Let’s start this off by stating unequivocally that I love Frontline Assembly and, in my eyes, they can do no wrong. I’ll take this even further and add that the Artificial Soldier, Fallout, and Improvised Electronic Device era, from 2005 to 2010, was by far my favourite in a long, rich discography – and I am positive this was due in some part to the work of Jeremy Inkel, who was something of a legend in industrial, EBM and electronic music on the North American continent until his unfortunate passing in 2018.
His legacy, however, lives on – not just in his collaborations with the aforementioned Canadian legends, but also with the likes of Left Spine Down, Ministry, Revolting Cocks, Noise Unit, Delerium and many more as both a studio and live artist – but also in the form of Hijacker, his posthumous solo album. And it’s that delicious slab of electronica that’s under review here: a multifaceted, experimental and deeply personal selection from his musical archive.
A touching tribute from Artoffact Records, set to Inkel’s “Lucid”.
At first glance (or whatever the aural equivalent should be – possibly an earprick?) this is not an album to take lightly. It’s a heavily layered, highly abstract listening experience that teeters closer to the progressive brink of IDM than the dancefloor-oriented accessibility of EBM. The complexity of the arrangements recall Inkel’s primary output, Frontline Assembly, most effectively but it’s the more avant-garde approached he employed that give Hijacker its own unique flavour.
And it’s this unique profile that is really what calls for celebration: there have been many ‘solo’ outings from EBM and industrial producers that I’ve enjoyed over the years (Icon of Coil’s multiple side projects – from Moonitor to Komor Commando to Northborne to DJ Scandy – all are examples of this) but by and large, these don’t deviate too much from the expected grain of the artists’ more established projects. Jeremy Inkel took this rulebook and threw it out the window, however. While his influences are abundantly clear, ranging from acid jazz meandering to distorted rhythmic noise to simplistic Nitzer Ebb-like dancefloor beats, Hijacker weaves these disparate skeins of music into a believable, authentic and expressive tapestry.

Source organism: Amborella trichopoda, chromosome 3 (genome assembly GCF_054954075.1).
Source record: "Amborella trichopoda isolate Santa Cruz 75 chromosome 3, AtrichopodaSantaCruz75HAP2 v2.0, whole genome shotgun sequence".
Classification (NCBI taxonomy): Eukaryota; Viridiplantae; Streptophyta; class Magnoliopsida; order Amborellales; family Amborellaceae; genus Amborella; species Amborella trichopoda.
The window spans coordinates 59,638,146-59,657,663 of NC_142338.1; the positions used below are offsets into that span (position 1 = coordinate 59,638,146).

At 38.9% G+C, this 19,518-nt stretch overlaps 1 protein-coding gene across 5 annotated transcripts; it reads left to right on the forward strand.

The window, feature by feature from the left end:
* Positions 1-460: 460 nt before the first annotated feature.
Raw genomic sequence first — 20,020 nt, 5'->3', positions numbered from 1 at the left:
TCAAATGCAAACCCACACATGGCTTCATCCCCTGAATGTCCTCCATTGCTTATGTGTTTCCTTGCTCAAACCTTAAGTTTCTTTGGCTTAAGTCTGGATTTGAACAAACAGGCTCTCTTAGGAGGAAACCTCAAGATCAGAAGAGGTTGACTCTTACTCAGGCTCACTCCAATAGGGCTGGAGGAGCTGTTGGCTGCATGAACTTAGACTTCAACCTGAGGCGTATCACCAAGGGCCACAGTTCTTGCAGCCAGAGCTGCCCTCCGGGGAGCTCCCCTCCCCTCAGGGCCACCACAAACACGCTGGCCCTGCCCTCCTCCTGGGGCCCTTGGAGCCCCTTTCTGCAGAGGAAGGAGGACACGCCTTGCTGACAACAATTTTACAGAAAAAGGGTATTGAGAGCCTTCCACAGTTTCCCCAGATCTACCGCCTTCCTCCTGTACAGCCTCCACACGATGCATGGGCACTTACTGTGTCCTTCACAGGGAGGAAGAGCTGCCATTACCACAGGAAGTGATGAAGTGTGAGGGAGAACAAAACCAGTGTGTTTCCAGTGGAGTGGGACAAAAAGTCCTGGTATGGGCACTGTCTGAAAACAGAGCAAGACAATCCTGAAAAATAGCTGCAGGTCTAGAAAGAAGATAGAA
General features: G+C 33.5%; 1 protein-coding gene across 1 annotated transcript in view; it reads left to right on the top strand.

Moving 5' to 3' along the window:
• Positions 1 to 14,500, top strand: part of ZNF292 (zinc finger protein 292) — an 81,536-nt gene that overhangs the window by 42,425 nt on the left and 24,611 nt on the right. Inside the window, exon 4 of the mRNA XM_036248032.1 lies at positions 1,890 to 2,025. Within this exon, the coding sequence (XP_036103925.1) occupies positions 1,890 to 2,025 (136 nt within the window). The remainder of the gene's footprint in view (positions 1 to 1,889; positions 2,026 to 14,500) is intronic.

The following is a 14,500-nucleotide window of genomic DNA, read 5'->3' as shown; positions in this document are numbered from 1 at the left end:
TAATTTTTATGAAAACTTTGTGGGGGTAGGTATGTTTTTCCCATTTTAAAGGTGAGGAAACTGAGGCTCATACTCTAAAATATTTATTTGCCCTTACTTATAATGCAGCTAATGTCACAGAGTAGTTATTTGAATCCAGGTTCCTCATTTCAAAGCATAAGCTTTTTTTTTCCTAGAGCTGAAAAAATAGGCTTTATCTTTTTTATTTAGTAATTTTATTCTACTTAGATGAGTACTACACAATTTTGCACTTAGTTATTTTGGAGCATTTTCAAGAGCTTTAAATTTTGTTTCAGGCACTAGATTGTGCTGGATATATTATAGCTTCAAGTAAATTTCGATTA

It isn’t all outwardly expressive, though. While tracks like “WAYVY” show real dancefloor sensibilities, replete with builds, breaks and brassy hooks, this is balanced by introspective exercises in tension like the hugely atmospheric “Haunted House.” And these are themselves balanced out by rhythmic experiments along the lines of “Robot Bitches” and “Bounce.”
Artoffact was also kind enough to share a full album stream.
Because of this wide range of sounds and styles in constant flux, isolating individual cuts becomes difficult: Hijacker works best as a holistic entity. Even though single tracks have standout moments, the ones that really leave an impression are the more obvious narrative inspirations (“House Party on Day 2,” “She Wore Blue Lipstick,” “Small Towns Bad Decisions”) as they undoubtedly carry a much deeper, more human story – and one that paints a rich image of Jeremy Inkel’s life as a musician. Hijacker is a profound testament to this life and an energetic posthumous celebration thereof.
Hijacker Track Listing:
2. House Party on Day 2
3. Robot Bitches
5. Haunted House
7. She Wore Blue Lipstick
8. I Don’t Need Your Money
11. Small Towns Bad Decisions
12. Take That
Run Time: 1:11:07
Release Date: November 6, 2020
Record Label: Artoffact Records